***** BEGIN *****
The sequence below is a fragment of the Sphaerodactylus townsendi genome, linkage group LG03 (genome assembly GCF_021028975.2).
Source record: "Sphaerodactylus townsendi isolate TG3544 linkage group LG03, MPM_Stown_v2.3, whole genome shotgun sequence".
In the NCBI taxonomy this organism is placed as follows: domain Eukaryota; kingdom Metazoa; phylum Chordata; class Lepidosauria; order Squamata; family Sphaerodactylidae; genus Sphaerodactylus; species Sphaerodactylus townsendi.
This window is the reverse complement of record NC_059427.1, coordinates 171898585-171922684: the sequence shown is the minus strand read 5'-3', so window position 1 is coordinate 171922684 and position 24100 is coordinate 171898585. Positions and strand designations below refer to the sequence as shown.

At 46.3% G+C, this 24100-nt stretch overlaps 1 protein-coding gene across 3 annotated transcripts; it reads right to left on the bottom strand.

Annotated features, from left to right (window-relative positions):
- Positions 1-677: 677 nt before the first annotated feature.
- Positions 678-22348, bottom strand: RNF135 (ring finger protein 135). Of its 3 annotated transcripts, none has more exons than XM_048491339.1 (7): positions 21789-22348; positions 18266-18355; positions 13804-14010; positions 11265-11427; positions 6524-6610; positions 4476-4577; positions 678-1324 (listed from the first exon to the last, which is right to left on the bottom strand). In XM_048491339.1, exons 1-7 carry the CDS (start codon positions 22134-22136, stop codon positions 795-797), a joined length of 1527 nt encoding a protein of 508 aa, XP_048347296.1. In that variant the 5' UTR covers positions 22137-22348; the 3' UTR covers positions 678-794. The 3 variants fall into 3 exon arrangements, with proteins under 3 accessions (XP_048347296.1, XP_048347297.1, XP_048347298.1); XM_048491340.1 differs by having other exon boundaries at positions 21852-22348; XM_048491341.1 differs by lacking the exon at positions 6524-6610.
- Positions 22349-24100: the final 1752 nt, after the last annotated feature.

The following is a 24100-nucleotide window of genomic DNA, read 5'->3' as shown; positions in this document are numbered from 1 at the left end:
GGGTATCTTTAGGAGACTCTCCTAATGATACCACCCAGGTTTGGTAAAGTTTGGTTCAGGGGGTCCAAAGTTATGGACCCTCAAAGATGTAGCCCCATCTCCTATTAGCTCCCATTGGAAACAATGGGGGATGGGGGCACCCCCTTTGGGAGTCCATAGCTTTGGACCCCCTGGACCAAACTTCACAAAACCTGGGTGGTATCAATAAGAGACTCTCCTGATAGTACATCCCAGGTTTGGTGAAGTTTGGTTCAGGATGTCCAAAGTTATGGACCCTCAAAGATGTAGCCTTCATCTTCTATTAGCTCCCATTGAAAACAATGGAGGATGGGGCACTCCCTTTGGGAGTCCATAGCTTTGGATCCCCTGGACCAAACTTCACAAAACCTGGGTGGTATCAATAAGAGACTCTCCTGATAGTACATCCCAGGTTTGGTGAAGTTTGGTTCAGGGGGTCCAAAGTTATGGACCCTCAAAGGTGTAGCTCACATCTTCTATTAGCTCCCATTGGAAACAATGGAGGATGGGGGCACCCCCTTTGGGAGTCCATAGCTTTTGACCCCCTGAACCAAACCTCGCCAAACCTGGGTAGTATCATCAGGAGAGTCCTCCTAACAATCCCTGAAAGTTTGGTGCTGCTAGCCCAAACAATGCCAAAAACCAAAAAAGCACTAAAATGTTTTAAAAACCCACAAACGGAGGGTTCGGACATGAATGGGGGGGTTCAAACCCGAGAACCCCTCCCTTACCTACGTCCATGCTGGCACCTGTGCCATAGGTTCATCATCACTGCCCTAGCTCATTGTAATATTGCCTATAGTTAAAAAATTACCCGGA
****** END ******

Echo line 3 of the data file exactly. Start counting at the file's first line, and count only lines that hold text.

In the NCBI taxonomy this organism is placed as follows: domain Eukaryota; kingdom Metazoa; phylum Chordata; class Lepidosauria; order Squamata; family Sphaerodactylidae; genus Sphaerodactylus; species Sphaerodactylus townsendi.